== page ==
Farewell to Fallout Lounge

Categories: DFW Music News
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Fallout Lounge
Marina was her name. She had a short, dark mod haircut, and knew how to bring out her blue eyes with layers of teal scarves. We were Myspace friends. Still are, I think. But I never knew what became of her. Last I heard, she went north to try her luck in New York.

Some of the best times of my life happened just a few feet away from Marina, where she hovered by a now-antiquated set of DJ equipment in the corner of Fallout Lounge. It was a time when I was young enough to fit in with the crowd there. Shoving a burned CD-R into one deck and ejecting a disc out of the other deck while taking requests, Marina spun from a catalog of almost exclusively British artists. Joy Division and New Order lifted my mood most nights, while Pulp and Blur got plenty of airtime, too.

Even though it's been a few years since I was a regular at Fallout, I'm sad to learn today that they're finally shutting the place down. According to the venue's Facebook page, they've decided not to renew their lease, and according to FrontRow's Chris Mosley, Saturday night was their last.

I was wondering when it would happen. I've driven by the place recently and noticed the open sign was unlit, even as the neighboring Amsterdam Bar and Meridian Room were bustling.

Another time I was there, Pleasant Grove's Marcus Striplin performed a booze-fueled set with just an electric guitar and his voice. He stood near the door, awkwardly engaging young patrons as they entered. When he finished, he stumbled out onto the street with his guitar still strapped to his neck, and hopped in a car to another gig.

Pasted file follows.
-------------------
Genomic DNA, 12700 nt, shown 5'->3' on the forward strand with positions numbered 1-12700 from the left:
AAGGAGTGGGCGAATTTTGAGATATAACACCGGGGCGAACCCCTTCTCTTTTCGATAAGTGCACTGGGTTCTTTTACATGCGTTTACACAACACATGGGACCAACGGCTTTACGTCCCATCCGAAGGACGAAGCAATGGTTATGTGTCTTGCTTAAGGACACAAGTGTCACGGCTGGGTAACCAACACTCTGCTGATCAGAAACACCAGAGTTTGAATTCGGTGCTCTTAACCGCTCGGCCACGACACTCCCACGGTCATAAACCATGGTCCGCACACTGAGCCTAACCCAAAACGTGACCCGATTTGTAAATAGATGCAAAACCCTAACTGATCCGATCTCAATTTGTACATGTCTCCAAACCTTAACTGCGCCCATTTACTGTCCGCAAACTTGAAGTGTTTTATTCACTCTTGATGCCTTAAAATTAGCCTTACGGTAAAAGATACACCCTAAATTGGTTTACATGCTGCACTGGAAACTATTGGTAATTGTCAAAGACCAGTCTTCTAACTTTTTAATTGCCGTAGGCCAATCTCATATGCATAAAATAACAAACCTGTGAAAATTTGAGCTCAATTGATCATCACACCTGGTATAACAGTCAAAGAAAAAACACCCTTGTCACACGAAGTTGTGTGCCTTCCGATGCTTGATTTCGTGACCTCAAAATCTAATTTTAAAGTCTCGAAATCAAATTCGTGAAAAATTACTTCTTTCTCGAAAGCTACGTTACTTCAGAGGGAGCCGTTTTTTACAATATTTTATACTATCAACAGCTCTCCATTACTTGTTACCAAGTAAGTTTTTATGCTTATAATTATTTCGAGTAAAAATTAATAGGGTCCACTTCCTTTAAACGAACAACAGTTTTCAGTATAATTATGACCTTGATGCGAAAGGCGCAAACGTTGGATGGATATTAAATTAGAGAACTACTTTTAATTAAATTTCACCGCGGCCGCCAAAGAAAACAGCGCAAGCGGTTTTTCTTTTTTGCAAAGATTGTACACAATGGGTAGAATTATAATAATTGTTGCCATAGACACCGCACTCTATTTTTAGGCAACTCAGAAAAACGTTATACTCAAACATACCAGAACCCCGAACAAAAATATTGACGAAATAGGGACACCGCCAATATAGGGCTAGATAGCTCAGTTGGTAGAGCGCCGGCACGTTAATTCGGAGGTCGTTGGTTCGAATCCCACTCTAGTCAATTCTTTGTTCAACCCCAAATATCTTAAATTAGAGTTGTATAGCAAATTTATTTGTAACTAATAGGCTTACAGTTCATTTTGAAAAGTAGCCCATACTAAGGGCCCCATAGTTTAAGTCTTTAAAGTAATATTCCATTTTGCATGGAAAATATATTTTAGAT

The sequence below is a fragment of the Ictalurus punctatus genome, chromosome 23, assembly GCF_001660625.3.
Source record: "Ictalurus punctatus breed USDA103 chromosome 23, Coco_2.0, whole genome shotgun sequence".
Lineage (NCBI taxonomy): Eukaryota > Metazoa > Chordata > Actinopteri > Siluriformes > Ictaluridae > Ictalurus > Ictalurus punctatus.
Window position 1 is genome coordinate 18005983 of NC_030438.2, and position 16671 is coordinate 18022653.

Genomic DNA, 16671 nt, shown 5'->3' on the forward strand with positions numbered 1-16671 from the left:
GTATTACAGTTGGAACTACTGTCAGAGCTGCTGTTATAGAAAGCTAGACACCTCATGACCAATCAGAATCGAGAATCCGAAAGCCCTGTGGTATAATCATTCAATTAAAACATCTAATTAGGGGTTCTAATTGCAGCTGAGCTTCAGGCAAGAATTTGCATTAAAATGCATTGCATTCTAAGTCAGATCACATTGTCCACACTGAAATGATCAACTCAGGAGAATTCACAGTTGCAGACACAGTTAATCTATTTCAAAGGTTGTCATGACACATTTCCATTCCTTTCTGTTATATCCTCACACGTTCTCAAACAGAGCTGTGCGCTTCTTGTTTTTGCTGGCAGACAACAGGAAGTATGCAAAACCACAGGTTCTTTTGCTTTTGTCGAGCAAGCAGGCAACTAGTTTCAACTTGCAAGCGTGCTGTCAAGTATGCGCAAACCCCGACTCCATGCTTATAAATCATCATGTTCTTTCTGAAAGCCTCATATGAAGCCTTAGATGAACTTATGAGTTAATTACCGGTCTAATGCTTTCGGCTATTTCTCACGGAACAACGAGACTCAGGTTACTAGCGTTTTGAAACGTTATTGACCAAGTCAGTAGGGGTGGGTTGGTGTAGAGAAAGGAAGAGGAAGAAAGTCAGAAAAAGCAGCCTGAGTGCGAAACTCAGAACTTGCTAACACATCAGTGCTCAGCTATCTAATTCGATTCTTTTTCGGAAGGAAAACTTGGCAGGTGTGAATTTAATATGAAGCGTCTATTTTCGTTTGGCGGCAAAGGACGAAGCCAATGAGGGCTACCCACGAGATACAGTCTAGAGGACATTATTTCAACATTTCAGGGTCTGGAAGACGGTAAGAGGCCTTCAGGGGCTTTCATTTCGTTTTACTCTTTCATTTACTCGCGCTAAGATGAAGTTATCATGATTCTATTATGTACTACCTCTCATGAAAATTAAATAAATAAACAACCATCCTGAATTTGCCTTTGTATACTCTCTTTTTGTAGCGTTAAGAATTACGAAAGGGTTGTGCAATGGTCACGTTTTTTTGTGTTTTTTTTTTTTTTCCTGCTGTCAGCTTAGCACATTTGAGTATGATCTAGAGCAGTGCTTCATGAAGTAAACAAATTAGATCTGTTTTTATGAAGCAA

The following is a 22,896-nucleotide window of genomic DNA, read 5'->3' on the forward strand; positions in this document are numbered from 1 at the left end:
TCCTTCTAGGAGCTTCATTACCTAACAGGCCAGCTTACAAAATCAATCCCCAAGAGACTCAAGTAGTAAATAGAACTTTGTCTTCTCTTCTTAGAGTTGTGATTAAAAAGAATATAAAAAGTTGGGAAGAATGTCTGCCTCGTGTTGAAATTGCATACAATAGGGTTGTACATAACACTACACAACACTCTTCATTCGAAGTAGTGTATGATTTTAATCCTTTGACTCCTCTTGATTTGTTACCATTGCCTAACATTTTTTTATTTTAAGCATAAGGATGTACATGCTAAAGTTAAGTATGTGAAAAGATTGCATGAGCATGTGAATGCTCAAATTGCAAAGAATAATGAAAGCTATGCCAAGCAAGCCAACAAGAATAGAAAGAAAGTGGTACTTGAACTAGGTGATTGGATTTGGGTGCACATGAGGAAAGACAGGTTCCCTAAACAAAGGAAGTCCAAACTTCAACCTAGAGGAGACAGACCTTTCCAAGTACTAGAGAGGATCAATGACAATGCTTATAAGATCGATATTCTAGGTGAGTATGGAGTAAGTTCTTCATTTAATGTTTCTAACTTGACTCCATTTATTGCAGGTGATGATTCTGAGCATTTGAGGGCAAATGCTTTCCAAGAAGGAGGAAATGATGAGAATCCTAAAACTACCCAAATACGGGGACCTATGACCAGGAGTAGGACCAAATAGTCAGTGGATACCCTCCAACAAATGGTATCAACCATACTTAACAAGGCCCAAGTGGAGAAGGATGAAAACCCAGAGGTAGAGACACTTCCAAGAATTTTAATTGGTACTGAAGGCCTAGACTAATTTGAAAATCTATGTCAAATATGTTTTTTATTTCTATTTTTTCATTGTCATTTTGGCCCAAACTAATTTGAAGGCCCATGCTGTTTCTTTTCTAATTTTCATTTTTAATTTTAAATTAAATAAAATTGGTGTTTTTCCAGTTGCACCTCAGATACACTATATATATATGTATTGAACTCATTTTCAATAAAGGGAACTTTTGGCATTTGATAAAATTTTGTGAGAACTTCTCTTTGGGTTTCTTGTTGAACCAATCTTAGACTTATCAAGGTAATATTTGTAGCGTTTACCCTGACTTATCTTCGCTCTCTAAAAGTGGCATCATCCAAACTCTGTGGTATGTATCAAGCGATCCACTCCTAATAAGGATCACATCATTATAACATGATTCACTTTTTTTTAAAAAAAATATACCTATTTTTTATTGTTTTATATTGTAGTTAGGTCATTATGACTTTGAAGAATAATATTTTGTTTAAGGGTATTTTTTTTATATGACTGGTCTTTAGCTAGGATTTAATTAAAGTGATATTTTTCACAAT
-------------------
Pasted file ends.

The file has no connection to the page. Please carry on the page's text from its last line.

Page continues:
Though I'm sure he has no recollection of the night, it was magical. Same goes for the very last time I hung out at Fallout some years ago. After my fourth Modelo or so, Wanz Dover spun My Bloody Valentine's "Soon" so loud, I remember seeing the front windows of the bar pulse in time. Hard to say if it was the song's bass or my own heartbeat playing tricks on me. Things were a little blurrier back then.

It was a time when I was old enough to know my limits and young enough to test them. I did so regularly. Thankfully, I got a little older and hung it up. And now it looks like Fallout's doing the same thing.
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4 comments
Chuck G.
Chuck G.

Bye. Don't let the door hit you on the way out.

Joel Buchanan
Joel Buchanan

All good things end eventually. I was a regular patron there before I started DJing there. Every Friday from June '06 to July '08, people filled that place and danced to whatever we felt like playing. It was a great run, and I'm proud to say that I remember most of it.

Pea Warr
Pea Warr

My husband and I met there. We also got married there. Seemed like the right thing to do. Ulysses answered the call and opened up the bar early so Bill Holston, his wife and his son, along with a few other friends and family members could pay witness to our union. We drank, including the minister, we married and we drank some more. And I will be eternally grateful.  

Markus
Markus

 Yea, I was there form time-to-time, I suppose about 3 years ago or so. Never thought it was as cool as people let on, but still an interesting place. One time I was at the bar, just starting chatting with some guy next to me. He proceeded to say that he just got out of jail for something like 2 years for assault with a weapon and that he was also a Nazi, skinhead. Weird.

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